Sunday, January 4, 2015

The Constants of Change

The first birth I attended as a nurse ended once and for all any romanticized idea of the beginnings of life. It was very bloody, very messy and, though I knew the baby's skull was designed to “give” a little in order to make it through the birth canal, I was shocked to see how much it could deform. I thought at first the baby's skull was crushed. But slowly it expanded from a football shape to a rounder one. The mother's pain was obviously great. It was so far from a Hallmark card moment that it influenced my first Christmas sermon, which was a somewhat more realistic look at what the birth of Jesus would be like. I entitled it “Christmess.”

Beginnings are rarely clean and neat. And it is difficult to make clear delineations of when the beginning actually begins. Just as a baby doesn't come into this world out of nothing but only after 9 months of development, it is often hard to say precisely when something starts. We've just entered a new year but the world didn't reboot at midnight on December 31. For that matter every new day is largely made up of the state of affairs that existed the previous day. There will be new developments and of course some lives will begin and others will end but much will remain the same. That consistency can be comforting and stabilizing, while the new features keep the world from stagnating.

It's the same way with human growth. Every day cells in your body die and new cells take over and yet you are not radically different. Every 7 years all the cells in your body have been replaced and while a comparison of photos and medical imaging that far apart will reveal obvious differences, you will most likely be recognizable as the same person. There is that You Tube video in which we see a little girl, photographed every week, go from infant to 14 year old. At each point it is clear we are looking at the same kid, yet the changes between her original and final state (in terms of of the video) are plain.

Newness then is not a matter of total discontinuity but of the accumulation of many small changes over time. This is true not only of the material world but of spiritual and moral development as well. Jesus frequently compared the kingdom of God to mustard seeds, wheat and other things that slowly and often imperceptibly grow into something quite different looking. This is important because a lot of people think, say, repentance should work like the Emergency Bat Turn Lever in the 1960s Batman TV series which allowed the Batmobile to make a 180 degree turn in place. That was ludicrous even in a campy TV show. It is well-nigh ludicrous in real life. A few people do seem to change their lives overnight but for most of us change is slow. And that can make people doubt that change is taking place. I've had patients feel like that when when recovery from surgery seems to be taking forever or they seem to have hit a plateau while in rehab. We aren't microwave meals. It takes time for us to be ready.

The reason I bring this up is twofold: first, many people make New Year's resolutions to change some habit of theirs but second, and more importantly, Christianity is about transformation. It is not about maintaining the status quo. That's the role the powers that be want religion to play in society: tell everyone that God is cool with the way we are running things. But Jesus was also a prophet, called by God to critique society and hold it up to God's standards. He was anything but a proponent of continuing to do the same old boring thing. As Dorothy L. Sayers said, “The people who hanged Christ never, to do them justice, accused him of being a bore—on the contrary, they thought him too dynamic to be safe. It has been left for later generations to muffle up that shattering personality and surround him with an atmosphere of tedium. We have very efficiently pared the claws of the Lion of Judah, certified him 'meek and mild,' and recommended him as a fitting household pet for pale curates and pious old ladies.”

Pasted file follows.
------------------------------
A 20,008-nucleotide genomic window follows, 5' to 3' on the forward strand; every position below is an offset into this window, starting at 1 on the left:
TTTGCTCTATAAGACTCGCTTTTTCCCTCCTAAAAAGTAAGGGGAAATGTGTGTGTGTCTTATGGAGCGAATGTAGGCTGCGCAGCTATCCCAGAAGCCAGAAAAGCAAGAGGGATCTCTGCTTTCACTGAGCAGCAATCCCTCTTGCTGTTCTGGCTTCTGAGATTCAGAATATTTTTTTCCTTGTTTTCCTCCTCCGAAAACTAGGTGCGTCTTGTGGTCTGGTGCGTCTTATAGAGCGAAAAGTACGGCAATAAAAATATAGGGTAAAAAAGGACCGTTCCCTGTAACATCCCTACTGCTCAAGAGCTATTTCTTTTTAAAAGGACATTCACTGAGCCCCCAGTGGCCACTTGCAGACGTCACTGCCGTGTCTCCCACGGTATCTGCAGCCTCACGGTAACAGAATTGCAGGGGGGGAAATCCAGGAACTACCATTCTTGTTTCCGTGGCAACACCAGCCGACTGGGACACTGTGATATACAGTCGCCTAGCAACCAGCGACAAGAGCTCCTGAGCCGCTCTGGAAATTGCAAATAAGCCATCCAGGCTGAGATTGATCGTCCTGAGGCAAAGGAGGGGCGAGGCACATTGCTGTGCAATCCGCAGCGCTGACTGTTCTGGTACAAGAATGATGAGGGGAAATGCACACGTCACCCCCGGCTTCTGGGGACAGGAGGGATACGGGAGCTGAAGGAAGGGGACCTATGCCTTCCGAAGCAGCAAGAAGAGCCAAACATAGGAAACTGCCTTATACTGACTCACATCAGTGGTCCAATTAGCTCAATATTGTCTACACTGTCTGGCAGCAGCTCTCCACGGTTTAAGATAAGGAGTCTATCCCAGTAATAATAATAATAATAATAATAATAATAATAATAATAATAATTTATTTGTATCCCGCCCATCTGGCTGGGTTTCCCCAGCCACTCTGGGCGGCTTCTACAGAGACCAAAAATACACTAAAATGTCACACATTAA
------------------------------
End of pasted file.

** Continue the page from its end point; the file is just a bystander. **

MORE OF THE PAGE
Jesus started his ministry by quoting the prophet Isaiah, “The Spirit of the Lord is upon me, because he has appointed me to proclaim good news to the poor. He has sent me to proclaim release to the captives and the regaining of sight to the blind, to set free those who are oppressed, to proclaim the year of the Lord's favor...” Isaiah was talking about the exiles in Babylon coming home. These are the captives and the oppressed being referred to. The “year of the Lord's favor” also harkens back to the Jubilee year. According to Leviticus 25:8-13, every 50th year in Israel all debts were canceled, all economic slaves were freed, and all leased land was returned to its original owners. Imagine if we did that today. It would disrupt our economy. Being in debt is an accepted part of life nowadays. It's how we do business. The banks and corporations would oppose canceling debts. Jesus is using it in a spiritual sense, though. He is talking about how he will free us from our enslavement to our sins, our own self-destructive habits, our indebtedness to God over past harmful behavior. In Christ God graciously forgives us our sins and cancels the penalties we otherwise would incur for them.

And just as the Jubilee year, and the return of the Jews from exile in Babylon, would disrupt life as we know it, so should our liberation in Christ. In the case of Zaccheus the chief tax collector, after Jesus met with him he gave half his possessions to the poor and reimbursed any whom he cheated 4 times the amount he took. (Luke 19:1-10) In Acts chapters 2 and 4 we see the early Christians selling their property, putting it in a common fund and supporting everyone from it. That's pretty radical. And we see that the reason that it apparently didn't survive was selfishness and deceit. People were not willing to give everything and more importantly, they were not willing to be honest about not giving everything, even though that was not required.

Maybe the problem was that they were trying to radically change everything at once. Sometimes that's necessary to make a change stick. You could argue that the reason why the change to the metric system failed in America because the government let the English system remain alongside the metric. People weren't forced to learn the new and so they didn't.

But sometimes this "all or nothing" approach works against making the change stick. If you are going to take up running, don't just run outside and start doing marathons. You need to, after talking with your doctor, start small and work up to running several miles a day. A lot of us try to suddenly radically change our whole life—no snacks, no coffee, no cigarettes, all organic foods and getting up at 5 to work out at the gym 4 times a week—and it falls apart because it's too big a change. The best way is to work out a timetable that you can stick to, phasing out some things and adding others according to a plan.